ll. 134b-163

132v (bottom)
to of 133v

Old English:

Næs hit lengra fyrst,
ac ymb ane niht eft gefremede 
morðbeala mare ond no mearn fore, 
fæhðe ond fyrene; wæs to fæst on þam. 
þa wæs eaðfynde þe him elles hwær 
gerumlicor ræste sohte, 
bed æfter burum, ða him gebeacnod wæs, 
gesægd soðlice sweotolan tacne 
healðegnes hete; heold hyne syðþan 
fyr ond fæstor se þæm feonde ætwand. 
Swa rixode ond wið rihte wan, 
ana wið eallum, oðþæt idel stod 
husa selest. Wæs seo hwil micel; 
XII wintra tid torn geþolode 
wine Scyldinga, weana gehwelcne, 
sidra sorga. Forðam [gesyne] wearð,
ylda bearnum, undyrne cuð, 
gyddum geomore, þætte Grendel wan 
hwile wið Hroþgar, heteniðas wæg, 
fyrene ond fæhðe fela missera, 
singale sæce, sibbe ne wolde 
wið manna hwone mægenes Deniga, 
feorhbealo feorran, fea þingian, 
ne þær nænig witena wenan þorfte 
beorhtre bote to banan folmum, 
ac se æglæca ehtende wæs, 
deorc deaþscua, duguþe ond geogoþe, 
seomade ond syrede, sinnihte heold 
mistige moras. men ne cunnon 
hwyder helrunan hwyrftum scriþað.


And it wasn’t much longer at all, but after just one night he killed some more dead, not a hint of remorse – he was stone mad for feud and crime. And by jesus, twasn’t hard to find someone who had their eye on a bed elsewhere, further away, a leaba* in some more private gaff, after that hall-feen’s hatred became so clear as bloody day it was that obvious. And these lads who avoided this mad feen stayed the absolute fuck away after that.
And so he ruled, fightin’ the law, one against all, until that banger of a gaff stood empty. It was a good while now, 12 feckin’ winters in fact, that the pure sound king of the Scyldings suffered grief and every sort of woe and fierce sorrow (awh lads, ’twas dreadful, like). And like, everyone, soon they all knew about it, and the sad stories became well-known, of this Grendel lad, who for a while now fought with Hrothgar (absolute bai), and of the hatred that was waged and of the crimes and feud that carried on for years and years – it was bloody constant like, this strife was. And there was no talking to him about making a pact with any of the Danish lads, or putting a stop to all this killing, he wouldn’t even settle for a bit of money, and the counsellors gave up on expecting any sort of compo from that gurrier’s hands, but that absolute feen**, pure dark thoughts in his head***, stalked auld and young fellas alike, skulked and plotted, holding those misty moors in a never-ending night. Nobody knows what circles these devilish lads move about in.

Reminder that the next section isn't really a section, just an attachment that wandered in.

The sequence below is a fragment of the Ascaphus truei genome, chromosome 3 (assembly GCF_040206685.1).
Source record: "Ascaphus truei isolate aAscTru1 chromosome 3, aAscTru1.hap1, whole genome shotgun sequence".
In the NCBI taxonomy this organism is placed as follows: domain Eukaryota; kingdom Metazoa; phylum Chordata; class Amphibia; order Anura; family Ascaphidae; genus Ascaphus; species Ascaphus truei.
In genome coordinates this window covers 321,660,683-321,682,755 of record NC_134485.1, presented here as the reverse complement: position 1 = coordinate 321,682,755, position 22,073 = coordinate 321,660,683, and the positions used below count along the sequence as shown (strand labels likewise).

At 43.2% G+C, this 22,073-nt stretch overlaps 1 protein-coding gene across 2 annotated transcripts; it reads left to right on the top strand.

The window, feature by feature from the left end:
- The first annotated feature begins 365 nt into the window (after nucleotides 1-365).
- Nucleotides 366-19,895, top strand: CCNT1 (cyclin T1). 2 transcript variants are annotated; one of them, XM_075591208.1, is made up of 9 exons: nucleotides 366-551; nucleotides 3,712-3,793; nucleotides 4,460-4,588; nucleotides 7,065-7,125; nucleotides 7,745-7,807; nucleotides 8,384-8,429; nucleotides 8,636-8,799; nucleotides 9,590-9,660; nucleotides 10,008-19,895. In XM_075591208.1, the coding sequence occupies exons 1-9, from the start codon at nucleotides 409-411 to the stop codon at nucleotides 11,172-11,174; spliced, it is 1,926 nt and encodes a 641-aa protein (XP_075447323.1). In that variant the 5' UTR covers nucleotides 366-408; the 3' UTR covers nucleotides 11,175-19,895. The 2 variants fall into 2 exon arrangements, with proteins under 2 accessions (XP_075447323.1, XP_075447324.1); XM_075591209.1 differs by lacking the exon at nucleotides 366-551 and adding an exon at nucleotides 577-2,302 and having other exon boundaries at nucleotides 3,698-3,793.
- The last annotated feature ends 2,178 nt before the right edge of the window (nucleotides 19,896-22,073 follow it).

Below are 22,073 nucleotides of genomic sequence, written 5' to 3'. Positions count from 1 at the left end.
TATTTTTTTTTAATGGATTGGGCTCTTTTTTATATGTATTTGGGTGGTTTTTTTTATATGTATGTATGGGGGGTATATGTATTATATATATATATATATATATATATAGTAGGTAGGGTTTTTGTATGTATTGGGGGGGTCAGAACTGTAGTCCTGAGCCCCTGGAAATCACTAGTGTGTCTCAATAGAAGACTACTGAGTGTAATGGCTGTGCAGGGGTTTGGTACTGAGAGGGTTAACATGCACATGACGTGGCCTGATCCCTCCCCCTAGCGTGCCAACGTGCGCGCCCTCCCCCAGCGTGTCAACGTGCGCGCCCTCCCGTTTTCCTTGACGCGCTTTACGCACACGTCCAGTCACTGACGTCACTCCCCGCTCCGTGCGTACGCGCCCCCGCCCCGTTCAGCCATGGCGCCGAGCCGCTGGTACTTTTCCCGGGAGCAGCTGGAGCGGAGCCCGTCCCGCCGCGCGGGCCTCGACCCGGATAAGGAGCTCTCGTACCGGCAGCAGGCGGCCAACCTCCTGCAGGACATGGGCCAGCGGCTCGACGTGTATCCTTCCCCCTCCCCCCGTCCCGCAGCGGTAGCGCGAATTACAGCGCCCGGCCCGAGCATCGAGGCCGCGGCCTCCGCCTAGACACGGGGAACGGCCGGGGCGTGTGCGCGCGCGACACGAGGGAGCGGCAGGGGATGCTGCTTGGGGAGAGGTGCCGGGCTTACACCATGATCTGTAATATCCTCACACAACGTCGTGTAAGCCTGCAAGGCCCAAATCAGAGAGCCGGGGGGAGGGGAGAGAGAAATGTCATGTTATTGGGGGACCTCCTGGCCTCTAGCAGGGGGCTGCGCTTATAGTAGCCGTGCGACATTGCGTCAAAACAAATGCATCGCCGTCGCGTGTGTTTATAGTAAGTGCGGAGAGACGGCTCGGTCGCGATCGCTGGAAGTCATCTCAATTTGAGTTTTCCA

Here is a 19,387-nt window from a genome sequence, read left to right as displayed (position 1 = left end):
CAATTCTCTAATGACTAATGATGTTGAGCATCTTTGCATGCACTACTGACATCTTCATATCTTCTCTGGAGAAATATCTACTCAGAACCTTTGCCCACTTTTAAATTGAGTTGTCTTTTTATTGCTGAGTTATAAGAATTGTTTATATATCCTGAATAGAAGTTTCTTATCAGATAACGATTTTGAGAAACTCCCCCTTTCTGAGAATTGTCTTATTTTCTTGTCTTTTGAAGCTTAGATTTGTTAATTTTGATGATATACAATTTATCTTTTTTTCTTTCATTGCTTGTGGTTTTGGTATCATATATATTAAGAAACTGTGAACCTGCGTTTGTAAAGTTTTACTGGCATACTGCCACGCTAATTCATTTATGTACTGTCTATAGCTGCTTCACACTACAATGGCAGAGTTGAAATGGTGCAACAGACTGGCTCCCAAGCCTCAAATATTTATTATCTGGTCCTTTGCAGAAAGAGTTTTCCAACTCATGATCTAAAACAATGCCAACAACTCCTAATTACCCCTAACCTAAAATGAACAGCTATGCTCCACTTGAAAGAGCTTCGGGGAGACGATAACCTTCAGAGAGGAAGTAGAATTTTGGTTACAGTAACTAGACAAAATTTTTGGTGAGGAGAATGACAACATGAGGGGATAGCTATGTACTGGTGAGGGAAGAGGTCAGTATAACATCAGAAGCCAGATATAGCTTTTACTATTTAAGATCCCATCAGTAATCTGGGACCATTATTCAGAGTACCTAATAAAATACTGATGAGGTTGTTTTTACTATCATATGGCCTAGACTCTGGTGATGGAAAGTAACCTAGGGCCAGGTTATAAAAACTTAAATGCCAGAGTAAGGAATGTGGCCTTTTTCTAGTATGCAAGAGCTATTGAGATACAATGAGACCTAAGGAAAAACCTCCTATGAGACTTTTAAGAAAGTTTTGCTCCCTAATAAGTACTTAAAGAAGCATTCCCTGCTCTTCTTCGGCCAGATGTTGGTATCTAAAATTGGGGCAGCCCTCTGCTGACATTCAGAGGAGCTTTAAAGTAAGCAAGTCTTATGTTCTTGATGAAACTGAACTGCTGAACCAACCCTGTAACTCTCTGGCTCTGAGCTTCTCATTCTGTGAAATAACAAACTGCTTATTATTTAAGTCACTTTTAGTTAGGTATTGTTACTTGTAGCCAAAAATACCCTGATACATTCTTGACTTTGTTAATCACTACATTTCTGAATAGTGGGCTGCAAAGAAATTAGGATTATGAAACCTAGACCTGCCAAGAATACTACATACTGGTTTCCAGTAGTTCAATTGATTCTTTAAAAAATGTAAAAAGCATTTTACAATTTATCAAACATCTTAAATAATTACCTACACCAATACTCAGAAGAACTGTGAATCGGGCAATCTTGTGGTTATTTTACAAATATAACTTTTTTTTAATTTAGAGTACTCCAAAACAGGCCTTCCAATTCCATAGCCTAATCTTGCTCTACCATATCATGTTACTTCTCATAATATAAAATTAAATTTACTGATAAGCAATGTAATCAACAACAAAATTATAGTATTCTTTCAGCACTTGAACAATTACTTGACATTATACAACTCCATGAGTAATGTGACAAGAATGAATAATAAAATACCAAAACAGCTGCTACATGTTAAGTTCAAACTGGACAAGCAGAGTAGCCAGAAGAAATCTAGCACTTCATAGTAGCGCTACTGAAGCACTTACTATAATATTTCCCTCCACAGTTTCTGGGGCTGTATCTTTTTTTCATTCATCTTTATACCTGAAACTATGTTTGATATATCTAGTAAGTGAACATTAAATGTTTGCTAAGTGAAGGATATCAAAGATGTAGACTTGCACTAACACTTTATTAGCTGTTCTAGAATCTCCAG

*leaba is Irish for “bed”, and probably one of the more common uses of Irish in everyday speech.
** “absolute feen” is what I have chosen to translate aglæca as – as a term that is used of Grendel, his mother, the dragon, Beowulf himself (with the dragon), Sigemund, and absolute lad Bede, the monstrous translations of this term in certain situations don’t reflect what I believe is the true meaning of the term, “formidable one” – see Sherman Kuhn for his study on this term, and also Elliot van Kirk Dobbie. See Middle English egleche, “brave, fearless” (Kurath and Kuhn)
*** this is the translation of deorc deaþscua – rather than translating as “dark death-shadow” I am taking the approach suggested by Joyce Hill that it is not a physical, spirit-like description of Grendel, but one that describes his state of mind, and his absence from God’s thoughts (no he … his [Metode] myne wise –he would never know his [God’s love]), and thus, in umbra mortis, or in the shadow of death. My translation is also influenced by Edwin Morgan’s rendition of this line as “dark with death’s shadow”, which doesn’t render him as a non-corporeal shadow thing.

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